September 30, 2006 |
FOR THE LAST WEEK, U.S. District Judge Jeremy Fogel has been considering the case of Michael Morales, who was sentenced to death for the 1981 murder of Terri Winchell in Lodi, Calif. The question facing the judge is whether lethal injection -- California's preferred method of execution -- violates the U.S. Constitution's ban on "cruel and unusual" punishment. But what exactly is cruel? And what's unusual?
CALIFORNIA | LOCAL
September 26, 2006 |
California's execution of condemned inmates by lethal injection will be put to its most stringent test ever at a hearing scheduled to start today in San Jose federal court. Attorneys for Michael Morales, who was sentenced to death for the 1981 murder of Terri Lynn Winchell in Lodi, will try to show that California's procedures violate the 8th Amendment to the Constitution because they may inflict unreasonable pain upon inmates.
June 13, 2006 |
The Supreme Court opened the door Monday for two new challenges to the death penalty, allowing the use of new DNA evidence to contest an old murder conviction and allowing an appeal based on the practice of lethal injection. In House vs. Bell, the court held for the first time that DNA evidence that undercuts a defendant's guilt is reason enough for a federal judge to reopen a case. The second case acknowledges the new research that suggests lethal injections could cause intense pain.
CALIFORNIA | LOCAL
January 27, 2006 |
A federal judge on Thursday set a Feb. 9 hearing to consider a condemned inmate's claims that California's lethal injection procedures violate the U.S. Constitution's prohibition against cruel and unusual punishment. U.S. District Judge Jeremy Fogel in San Jose refused to call an immediate halt to Michael A. Morales' Feb. 21 execution, but agreed to hear a motion for a preliminary injunction well before the death date.
January 26, 2006 |
Hours after staying the execution of an inmate already strapped to a gurney at a Florida prison, the Supreme Court said Wednesday it would hear his arguments that the drug cocktail in lethal injections could cause excruciating pain. Lethal injections are used in most states with capital punishment, and dispute has been growing over the way the executions are carried out. The Supreme Court has never ruled on whether a specific form of execution is cruel and unusual punishment.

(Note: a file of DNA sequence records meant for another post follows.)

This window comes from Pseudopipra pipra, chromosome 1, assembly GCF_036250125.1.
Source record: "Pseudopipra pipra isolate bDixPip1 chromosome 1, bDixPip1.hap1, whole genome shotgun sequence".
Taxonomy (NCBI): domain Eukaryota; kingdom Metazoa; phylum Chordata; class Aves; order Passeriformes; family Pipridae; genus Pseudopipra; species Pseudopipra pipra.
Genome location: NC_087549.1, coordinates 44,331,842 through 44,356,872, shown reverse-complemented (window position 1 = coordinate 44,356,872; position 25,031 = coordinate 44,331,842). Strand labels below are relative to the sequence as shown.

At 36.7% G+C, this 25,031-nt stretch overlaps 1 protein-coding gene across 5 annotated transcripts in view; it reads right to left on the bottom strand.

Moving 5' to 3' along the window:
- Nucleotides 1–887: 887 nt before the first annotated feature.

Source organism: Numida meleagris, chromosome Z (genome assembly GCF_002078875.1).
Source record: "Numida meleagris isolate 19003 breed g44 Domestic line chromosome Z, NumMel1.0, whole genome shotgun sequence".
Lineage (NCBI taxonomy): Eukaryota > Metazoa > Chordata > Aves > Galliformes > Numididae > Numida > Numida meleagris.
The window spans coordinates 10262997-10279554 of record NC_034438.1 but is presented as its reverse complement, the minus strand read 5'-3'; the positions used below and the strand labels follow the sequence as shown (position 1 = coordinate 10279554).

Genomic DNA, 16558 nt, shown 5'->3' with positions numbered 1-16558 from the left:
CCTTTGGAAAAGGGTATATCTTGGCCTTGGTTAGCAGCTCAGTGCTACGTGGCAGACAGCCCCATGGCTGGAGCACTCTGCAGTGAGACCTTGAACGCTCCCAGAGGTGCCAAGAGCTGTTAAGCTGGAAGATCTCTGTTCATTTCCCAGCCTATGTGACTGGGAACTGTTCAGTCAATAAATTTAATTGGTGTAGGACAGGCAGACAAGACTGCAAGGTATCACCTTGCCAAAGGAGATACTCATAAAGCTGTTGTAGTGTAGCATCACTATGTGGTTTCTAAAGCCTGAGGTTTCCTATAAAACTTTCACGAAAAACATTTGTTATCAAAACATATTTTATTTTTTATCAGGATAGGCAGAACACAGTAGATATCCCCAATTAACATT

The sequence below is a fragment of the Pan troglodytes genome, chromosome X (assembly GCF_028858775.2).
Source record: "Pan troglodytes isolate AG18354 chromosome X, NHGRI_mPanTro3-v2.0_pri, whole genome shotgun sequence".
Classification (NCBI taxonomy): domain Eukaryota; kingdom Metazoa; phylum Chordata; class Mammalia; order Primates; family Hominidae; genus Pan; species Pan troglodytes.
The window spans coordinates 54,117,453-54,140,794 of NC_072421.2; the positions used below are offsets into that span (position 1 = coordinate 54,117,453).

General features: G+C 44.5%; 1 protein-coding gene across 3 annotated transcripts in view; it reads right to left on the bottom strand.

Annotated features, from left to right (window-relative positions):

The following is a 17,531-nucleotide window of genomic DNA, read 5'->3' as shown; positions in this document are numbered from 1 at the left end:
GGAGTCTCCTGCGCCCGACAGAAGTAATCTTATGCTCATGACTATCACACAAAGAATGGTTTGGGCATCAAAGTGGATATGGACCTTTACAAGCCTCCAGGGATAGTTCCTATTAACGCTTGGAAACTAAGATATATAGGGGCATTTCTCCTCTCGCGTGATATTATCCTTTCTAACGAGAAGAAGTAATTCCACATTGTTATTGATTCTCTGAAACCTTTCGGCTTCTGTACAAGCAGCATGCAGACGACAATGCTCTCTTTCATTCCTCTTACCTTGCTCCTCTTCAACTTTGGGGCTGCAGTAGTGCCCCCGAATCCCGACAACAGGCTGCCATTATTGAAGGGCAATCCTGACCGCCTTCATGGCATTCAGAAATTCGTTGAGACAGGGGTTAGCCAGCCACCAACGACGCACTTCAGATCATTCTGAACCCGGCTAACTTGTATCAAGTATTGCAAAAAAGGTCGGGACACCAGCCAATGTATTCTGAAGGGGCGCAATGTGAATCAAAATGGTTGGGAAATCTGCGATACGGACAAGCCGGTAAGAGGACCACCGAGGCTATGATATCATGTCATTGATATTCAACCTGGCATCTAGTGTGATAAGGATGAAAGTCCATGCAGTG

October 18, 2005 |
The Tennessee Supreme Court unanimously rejected claims that the three-drug combination used to execute killers can cause extreme pain in violation of the U.S. Constitution's ban on cruel and unusual punishment. Lawyers for Abu-Ali Abdur'Rahman, who was sentenced to die by lethal injection in the 1986 beating death of a Nashville drug dealer, had sought to change the state's method of execution. Abdur'Rahman's lawyer Bradley MacLean said he would appeal. The U.S.
July 9, 2005 |
A state judge Friday upheld the use of lethal injection in Kentucky, saying it was not cruel and unusual punishment. Franklin Circuit Judge Roger Crittenden said the method of execution should be changed to rule out one painful step. Officials for the state said they planned to challenge that part of the ruling on appeal.
March 2, 2005 |
The Supreme Court abolished the death penalty for juveniles Tuesday, ruling that it was excessive and cruel to execute a person who was under 18 when the crime was committed. Juveniles are less mature than adults and, no matter how heinous their crimes, they are not among "the worst offenders" who deserve to die, the 5-4 majority said.
March 20, 2004 |
A convicted police killer was executed in Columbia hours after he lost his final appeal to the U.S. Supreme Court, claiming that the way South Carolina puts inmates to death is unusually cruel. David Clayton Hill, 39, recited a Bible verse, looked at witnesses and then gazed upward as he received a lethal injection. He died less than two minutes later. Hill was convicted of killing Police Maj. Spencer Guerry during a traffic stop 10 years ago.
January 15, 2003 |
Looking at neatly wrapped and packaged meat in the grocery, many consumers conjure up notions of happy animals peacefully afield. That is just the kind of Old MacDonald's Farm imagery that corporations want to convey to consumers: that animals under their care don't have it so bad at all. The reality is much less pleasant to consider. Livestock agriculture in our day has taken a harsh turn, subjecting billions of creatures to rank cruelty.